Quitting a Teaching Job and Leaving Taiwan

Hello all,

I have browsed around the forums a bit, and I know that my topic has been discussed at least a few times previously, but I wanted to know if anybody could give me advice on the situation I could potentially be experiencing down the road a bit.

I’m coming to Taipei in February, and I would really like to get a job teaching English full-time. The problem is that I don’t know if I can stay for a full year. I have some legitimate reasons that may require me to return to the US in late July/early August for good. What I’m wondering is this: For someone who is probably only going to be in Taiwan for 5-6 months, what is your advice on pursuing work? I would really like to work as many hours as possible (40 would be GREAT) and I definitely plan on getting my own living-space (size is not much of a concern. I can live in a small place.)

So, if you were in my shoes, what would you do?

Thanks!

I’d be quite surprised if this could financially work out for you - and if you want to work 40 hours a week, I guess financial reasons are your sole reasons for coming here.

If you arrive in February, you may be able to get up to working 20-25 hours by April or so. I’m not sure if finding 40 hours is even possible these days: long ago (as in 2000) I was working about 30 hours a week, and while I was getting a lot of money (at higher salaries and better exchanges rates than today!), I was running around like mad from job to job; I don’t think it would have been possible to work 40 hours, because all my “time off” was in 2-hour chunks that couldn’t really be filled. But that was a time when there were opportunities everywhere, and that’s not the case today. I’d guess you won’t actually have financially profited from your time here until perhaps June, or even July-August if including plane fare: to work that many hours, you’d probably need to buy a scooter in order to move around fast enough, which would just be adding to your start-up costs (and would likely make no financial sense). By the end of it you’ll probably have netted less than you would at a minimum wage job in the States.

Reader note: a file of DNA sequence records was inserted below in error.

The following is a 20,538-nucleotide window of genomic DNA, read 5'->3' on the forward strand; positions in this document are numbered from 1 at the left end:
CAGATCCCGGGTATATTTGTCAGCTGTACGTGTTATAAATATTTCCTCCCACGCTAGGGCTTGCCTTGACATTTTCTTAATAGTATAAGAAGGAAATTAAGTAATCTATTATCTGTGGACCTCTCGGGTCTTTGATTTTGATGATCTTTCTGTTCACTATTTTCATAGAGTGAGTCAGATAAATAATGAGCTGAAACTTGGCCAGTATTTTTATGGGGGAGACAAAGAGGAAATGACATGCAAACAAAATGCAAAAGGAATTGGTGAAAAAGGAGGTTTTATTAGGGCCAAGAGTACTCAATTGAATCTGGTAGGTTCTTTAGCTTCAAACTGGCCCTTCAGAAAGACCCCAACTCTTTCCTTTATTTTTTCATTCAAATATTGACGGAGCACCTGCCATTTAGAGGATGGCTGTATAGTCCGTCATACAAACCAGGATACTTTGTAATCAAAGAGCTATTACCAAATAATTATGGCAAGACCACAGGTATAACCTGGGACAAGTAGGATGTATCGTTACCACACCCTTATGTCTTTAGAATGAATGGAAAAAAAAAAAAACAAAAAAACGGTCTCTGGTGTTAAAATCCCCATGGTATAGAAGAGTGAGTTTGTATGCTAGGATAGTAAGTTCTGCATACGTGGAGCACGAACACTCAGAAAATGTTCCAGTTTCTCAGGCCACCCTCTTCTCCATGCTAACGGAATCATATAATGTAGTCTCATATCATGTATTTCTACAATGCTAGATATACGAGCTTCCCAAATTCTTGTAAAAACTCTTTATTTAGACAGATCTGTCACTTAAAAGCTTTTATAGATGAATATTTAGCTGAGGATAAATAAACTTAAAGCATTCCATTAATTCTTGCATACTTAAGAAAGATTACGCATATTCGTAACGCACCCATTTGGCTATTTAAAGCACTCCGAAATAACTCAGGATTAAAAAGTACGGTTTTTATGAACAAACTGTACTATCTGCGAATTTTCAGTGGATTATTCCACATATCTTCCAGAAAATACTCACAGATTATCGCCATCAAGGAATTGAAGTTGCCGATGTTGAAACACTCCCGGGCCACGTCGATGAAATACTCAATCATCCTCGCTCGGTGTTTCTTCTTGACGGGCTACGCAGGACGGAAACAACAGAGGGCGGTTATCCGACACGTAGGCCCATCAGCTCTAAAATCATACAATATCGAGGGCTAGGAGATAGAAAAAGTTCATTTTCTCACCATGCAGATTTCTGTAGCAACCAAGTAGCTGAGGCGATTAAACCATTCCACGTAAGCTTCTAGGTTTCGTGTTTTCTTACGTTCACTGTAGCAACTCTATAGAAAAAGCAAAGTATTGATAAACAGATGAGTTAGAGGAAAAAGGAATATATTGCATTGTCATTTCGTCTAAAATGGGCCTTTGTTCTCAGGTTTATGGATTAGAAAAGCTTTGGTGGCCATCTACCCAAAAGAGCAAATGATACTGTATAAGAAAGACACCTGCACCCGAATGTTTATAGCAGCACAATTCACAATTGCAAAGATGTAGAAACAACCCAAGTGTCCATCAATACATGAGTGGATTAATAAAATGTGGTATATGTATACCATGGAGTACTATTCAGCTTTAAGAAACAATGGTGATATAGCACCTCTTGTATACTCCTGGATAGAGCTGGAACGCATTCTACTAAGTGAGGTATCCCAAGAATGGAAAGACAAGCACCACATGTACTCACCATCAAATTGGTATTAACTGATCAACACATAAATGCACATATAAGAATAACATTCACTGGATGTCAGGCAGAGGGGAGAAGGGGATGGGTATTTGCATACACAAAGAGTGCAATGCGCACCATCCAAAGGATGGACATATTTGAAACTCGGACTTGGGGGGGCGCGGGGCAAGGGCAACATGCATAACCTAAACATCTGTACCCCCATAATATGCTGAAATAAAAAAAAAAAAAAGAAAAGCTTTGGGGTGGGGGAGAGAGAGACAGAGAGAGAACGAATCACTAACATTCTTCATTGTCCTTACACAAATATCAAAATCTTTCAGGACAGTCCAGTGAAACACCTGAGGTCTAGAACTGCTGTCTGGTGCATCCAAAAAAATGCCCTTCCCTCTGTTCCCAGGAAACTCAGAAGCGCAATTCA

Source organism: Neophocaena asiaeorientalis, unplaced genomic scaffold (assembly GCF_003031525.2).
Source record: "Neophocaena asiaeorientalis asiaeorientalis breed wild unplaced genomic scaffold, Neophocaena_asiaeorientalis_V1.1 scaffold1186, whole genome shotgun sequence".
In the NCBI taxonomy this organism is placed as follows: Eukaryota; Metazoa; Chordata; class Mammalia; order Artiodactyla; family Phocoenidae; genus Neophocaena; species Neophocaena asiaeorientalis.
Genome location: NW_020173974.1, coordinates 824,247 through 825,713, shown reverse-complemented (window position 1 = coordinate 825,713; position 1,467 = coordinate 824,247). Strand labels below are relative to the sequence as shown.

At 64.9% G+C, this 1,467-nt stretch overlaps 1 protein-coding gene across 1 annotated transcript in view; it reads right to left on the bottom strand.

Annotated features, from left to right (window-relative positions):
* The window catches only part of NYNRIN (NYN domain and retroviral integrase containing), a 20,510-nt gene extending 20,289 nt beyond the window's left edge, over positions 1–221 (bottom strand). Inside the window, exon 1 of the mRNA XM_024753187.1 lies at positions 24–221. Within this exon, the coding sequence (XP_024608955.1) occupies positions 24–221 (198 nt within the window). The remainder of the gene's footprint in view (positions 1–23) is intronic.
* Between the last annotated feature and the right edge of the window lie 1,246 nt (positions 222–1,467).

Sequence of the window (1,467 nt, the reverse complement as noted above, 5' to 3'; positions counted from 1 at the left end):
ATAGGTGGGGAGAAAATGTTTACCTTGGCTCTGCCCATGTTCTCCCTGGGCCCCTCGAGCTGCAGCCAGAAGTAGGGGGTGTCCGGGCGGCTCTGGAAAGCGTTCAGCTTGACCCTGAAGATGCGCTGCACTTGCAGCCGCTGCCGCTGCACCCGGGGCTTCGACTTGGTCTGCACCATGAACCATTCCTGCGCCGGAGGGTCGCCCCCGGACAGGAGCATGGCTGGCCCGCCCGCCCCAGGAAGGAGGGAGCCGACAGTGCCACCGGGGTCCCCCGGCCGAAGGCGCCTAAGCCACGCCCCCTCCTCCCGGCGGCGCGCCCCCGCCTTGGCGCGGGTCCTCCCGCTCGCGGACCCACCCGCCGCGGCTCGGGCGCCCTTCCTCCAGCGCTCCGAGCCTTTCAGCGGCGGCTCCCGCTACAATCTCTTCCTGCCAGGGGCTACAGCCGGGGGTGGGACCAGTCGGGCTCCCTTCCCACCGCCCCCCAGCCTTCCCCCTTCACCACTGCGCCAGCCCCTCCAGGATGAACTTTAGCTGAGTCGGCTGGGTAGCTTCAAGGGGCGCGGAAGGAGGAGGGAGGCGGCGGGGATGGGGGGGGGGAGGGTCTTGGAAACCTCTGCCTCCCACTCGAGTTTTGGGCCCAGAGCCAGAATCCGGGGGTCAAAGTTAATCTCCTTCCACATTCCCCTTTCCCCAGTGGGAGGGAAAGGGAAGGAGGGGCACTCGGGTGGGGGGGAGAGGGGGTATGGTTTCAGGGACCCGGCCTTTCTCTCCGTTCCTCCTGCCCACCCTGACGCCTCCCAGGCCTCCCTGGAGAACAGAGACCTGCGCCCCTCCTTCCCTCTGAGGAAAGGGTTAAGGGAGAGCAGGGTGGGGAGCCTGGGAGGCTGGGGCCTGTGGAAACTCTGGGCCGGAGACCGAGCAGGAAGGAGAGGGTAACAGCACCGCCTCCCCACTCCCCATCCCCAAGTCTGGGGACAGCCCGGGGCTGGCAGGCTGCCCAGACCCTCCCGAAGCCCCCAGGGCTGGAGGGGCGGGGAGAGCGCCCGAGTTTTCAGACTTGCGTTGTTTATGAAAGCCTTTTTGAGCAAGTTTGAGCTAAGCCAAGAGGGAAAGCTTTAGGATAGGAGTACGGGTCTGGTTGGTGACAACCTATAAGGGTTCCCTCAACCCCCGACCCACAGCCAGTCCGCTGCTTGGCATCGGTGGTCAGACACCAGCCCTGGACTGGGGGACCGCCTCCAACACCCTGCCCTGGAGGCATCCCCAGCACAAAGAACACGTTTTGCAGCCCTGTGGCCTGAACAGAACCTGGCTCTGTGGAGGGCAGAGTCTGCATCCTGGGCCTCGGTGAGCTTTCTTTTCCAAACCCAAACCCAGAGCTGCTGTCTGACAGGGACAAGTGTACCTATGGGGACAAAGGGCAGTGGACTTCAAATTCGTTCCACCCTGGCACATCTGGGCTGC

On the plus side, you probably won’t care at all about legality, so I suppose that offers up some opportunities, although I guess I can’t condone that on this website.

If you’re interested in just having fun for 5-6 months, go to Southeast Asia or India. If you’re interested in working hard and making some cash, perhaps go to Alberta’s tar sands or something (depending on skills). I’m afraid Taiwan is no longer the kind of place you can fly into, make a lot of money for six months, and then leave: I’m not sure if any countries are good for that these days. Perhaps search through some of FarFlungScot’s posts - I gather he’s been here a few months, and is having quite a bit of trouble finding good sustainable work.

You have to go to countries where most Westerners aren’t willing to go – the Middle East – to make that kind of profit nowadays.

I’d also rethink your definition of fulltime because Taiwan teaching gigs aren’t 40 hours a week. They’re usually much less than that and there may well be unpaid prep time.

If you can find suitable subbing hours maybe take them although much like a previous poster said Taiwan is no longer all that lucrative for a short-termer. Hell, most long-termers often haven’t really started making money until their second year.

My wife used to do 37 classroom hours (for one school so no running about) and it just about burned her out. When you add the 20 or so hours or prep to that, you’re looking at a 60 hour week. Not fun.

Oh, hours like that are definitely terrible and unsustainable - but if someone is looking to work their ass off and make quite a bit of money, it’s the kind of thing you could probably do for six months. However, I really doubt finding that many hours is possible for a Westerner newly-arrived in Taiwan.

Is it possible to move to the Middle East short term and work? I know you can make more money teaching there, but I’m not sure how flexible it is. Not that I have any plans to leave Taiwan - just curious.